Bill Nye the Science Guy: Tribute to the Nerdiest Legend
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Bill Nye the Science Guy: Tribute to the Nerdiest Legend

Bill Nye the Science Guy is legendary for his child-oriented science show.

From 1993 to 1997, a popular science-oriented show starring Bill Nye was aired for preteens and school students. This show was entitled Bill Nye the Science Guy, and recordings of it are often still shown to students in schools. The award-winning show netted an incredible 18 Emmys during its five year run, and its success has anchored its place in classrooms and memories all across America. Since the show aired from my first to fifth-grade years of elementary school, I was in the prime age bracket for the show's focus, and I was shown Bill Nye several days per week in many of my classes. The show starred William Sanford Nye or "Bill Nye," and was a popular hit among adults as well, although the material was certainly geared towards a much younger audience.

Bill Nye the Science Guy typically began with a wacky entry sequence featuring footage of the show and Bill Nye during a "song" which chanted "Bill! Bill! Bill! Bill!" and featured some interesting voice modulation. The entry sequence is visible above. Occasionally, the introductory sequence featured some changes when a new or unusual character appeared on the set, such as "Lynn McGrady the Science Lady." Nye would then present scientific content about certain topics in an engaging, entertaining and comedic manner. If you can remember a scene in Mrs. Doubtfire where Robin Williams sees a science show being done poorly and improvises his own rendition, then you have seen something indicative of a Bill Nye-style show. Nye has lots of younger helpers in his show to increase its appeal to younger age students.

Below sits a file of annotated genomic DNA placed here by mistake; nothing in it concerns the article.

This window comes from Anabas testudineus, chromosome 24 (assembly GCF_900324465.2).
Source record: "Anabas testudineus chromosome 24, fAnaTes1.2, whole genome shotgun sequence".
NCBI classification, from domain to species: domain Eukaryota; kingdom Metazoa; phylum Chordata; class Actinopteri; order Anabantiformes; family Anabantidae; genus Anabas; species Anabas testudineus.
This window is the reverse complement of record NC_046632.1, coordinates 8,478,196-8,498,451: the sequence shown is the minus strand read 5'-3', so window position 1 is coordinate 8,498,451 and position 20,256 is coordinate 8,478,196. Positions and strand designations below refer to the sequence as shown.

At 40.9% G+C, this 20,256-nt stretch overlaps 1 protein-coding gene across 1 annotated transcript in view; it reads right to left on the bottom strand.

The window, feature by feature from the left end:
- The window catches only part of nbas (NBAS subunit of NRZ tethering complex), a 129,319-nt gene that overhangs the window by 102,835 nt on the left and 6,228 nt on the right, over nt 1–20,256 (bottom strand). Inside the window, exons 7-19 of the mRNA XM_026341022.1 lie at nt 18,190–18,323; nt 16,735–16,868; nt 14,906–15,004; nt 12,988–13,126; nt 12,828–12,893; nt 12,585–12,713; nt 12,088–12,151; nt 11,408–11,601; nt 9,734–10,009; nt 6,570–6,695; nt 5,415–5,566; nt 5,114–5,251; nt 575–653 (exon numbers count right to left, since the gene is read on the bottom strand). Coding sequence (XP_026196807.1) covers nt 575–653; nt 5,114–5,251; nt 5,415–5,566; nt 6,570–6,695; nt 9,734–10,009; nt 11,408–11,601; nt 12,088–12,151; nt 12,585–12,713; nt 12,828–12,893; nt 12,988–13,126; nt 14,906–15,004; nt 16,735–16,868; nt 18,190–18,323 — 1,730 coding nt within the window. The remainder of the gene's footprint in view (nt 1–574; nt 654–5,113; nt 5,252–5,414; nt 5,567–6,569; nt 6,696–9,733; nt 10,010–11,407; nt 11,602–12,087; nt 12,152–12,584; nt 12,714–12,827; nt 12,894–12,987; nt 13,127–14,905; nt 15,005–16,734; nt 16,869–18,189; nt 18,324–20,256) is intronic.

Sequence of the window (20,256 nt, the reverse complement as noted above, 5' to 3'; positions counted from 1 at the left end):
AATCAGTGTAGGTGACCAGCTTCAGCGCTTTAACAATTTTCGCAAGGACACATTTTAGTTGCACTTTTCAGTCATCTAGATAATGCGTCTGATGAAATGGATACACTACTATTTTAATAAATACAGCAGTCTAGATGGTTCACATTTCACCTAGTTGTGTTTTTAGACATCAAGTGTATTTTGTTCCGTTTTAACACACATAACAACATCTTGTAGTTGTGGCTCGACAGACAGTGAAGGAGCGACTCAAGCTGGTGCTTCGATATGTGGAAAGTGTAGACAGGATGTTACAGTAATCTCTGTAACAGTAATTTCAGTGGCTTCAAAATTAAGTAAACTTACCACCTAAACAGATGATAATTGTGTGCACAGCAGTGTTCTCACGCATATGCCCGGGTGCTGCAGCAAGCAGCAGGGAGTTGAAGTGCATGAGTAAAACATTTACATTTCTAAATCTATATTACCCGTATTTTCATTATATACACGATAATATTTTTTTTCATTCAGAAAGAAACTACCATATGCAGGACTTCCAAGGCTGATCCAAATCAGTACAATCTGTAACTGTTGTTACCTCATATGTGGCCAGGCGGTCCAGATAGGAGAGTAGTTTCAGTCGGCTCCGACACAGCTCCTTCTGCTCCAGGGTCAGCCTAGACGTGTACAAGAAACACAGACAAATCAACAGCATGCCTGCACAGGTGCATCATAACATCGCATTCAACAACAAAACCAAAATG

The show's original inspiration began from a freak comment on a Seattle TV show, Almost Live!, when Nye corrected the host on his pronunciation of "gigawatt," to which the host replied, "Who do you think you are, Bill Nye the Science Guy?" Bill was associated with "the Science Guy" from this point forward, and after some national television attention, he would begin the show a couple years later in 1993. The show, owned by Disney, ran for 100 episodes, and spawned marketing of the label including t-shirts and video games such as Bill Nye: Stop the Rock! in which players had to solve scientific puzzles in order to save the world. The plot of the game featured a space-based laser system, MAXX, that spontaneously developed a personality and remained unconvinced that he should bother to destroy the asteroid that was on its way to destroy humanity.

Since the show ended, Nye continued creating scientific material and serving as an advisor over some popular television themes such as BattleBots. He created a show for older audiences entitled The Eyes of Nye (http://www.eyesofnye.org/) that was similar in form as Bill Nye The Science Guy, but dealt with highly political issues like global warming. This show aired on public television in 2005. Nye certainly created some memorable material in the form of the show, and many of us will never forget "Bill Nye." Nye currently resides in Los Angeles, California.

SOURCES

http://commons.wikimedia.org/wiki/File:BillNye_ACCENT_1.jpg

http://commons.wikimedia.org/wiki/File:Bill_Nye_BSC.jpg

http://www.billnye.com/about-bill-nye/biography/

http://www.youtube.com/watch?v=3o-GUgGjTDY

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